And always, as he tramped up and down the river’s banks, he saw in miniature the grandeur he was later on to find in the Rockies and the mastery he was to sense in the Grand Canyon of the Colorado.

As he painted outcroppings of rock in the hilly pastures, he was preparing unconsciously for his work of giving expression to the gigantic cliffs and mountains of the great West. Tributaries of the Smoky, overflowing their banks in the spring freshets, ran dry in summer and provided the artist with beds deeply fissured like their titanic model, the Grand Canyon.

The hills near Lindsborg, are small replicas of the Rockies. They slope to the very bank of the Smoky and Birger Sandzen climbed from bank to summit where he looked out over the wide prairie and saw how lovely it was.

Since then he has never tired of painting the landscape that is the heart of Kansas, vibrating with the heroic toil and patience of the past and the hope of the future.

Thus it is that when Mr. Sandzen makes a study of the moon stealing up behind the willows before the flush of afternoon is quite gone, he puts into the picture not only the objects a stranger might see, but also the deep love he bears the river and the land it has enriched.

As a lithographer Mr. Sandzen has no rivals in this country, perhaps none anywhere. His love of the open is that of a poet, to whom the out-of-doors tells something of the immanence of God.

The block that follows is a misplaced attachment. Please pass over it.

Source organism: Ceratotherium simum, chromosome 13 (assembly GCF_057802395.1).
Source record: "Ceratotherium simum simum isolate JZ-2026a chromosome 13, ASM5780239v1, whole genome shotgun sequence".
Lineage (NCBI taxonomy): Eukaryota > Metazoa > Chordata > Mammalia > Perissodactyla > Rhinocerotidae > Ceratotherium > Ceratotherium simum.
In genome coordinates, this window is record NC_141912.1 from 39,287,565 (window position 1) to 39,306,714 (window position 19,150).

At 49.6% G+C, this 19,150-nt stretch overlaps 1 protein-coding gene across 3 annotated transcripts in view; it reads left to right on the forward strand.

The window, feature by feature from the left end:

Sometimes his landscapes express the poignant loneliness that broods over the Kansas prairie. Oftener he sees the delightful homeliness of the farmsteads, changing the Smoky River Valley from a wilderness to a place of hearthstones and human happiness.


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Stony Pasture With Cottonwood Grove

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The Old Homestead

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Portrait Study

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In The Meadow

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Home of A Pioneer

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Smoky River

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Horses in a Hilly Pasture

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River Motif

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Abandoned Farmhouse

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Trees and Hills

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Willows by The Smoky River

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Olof Olson’s Homestead

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Pond With Cottonwood Trees

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Hilly Pasture With Cows

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In The Park

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Copies of the lithographs reproduced in this volume, limited to fifty proofs each, may be obtained from the publisher. Prices from six to fifty dollars each.


Kansas City. Mo.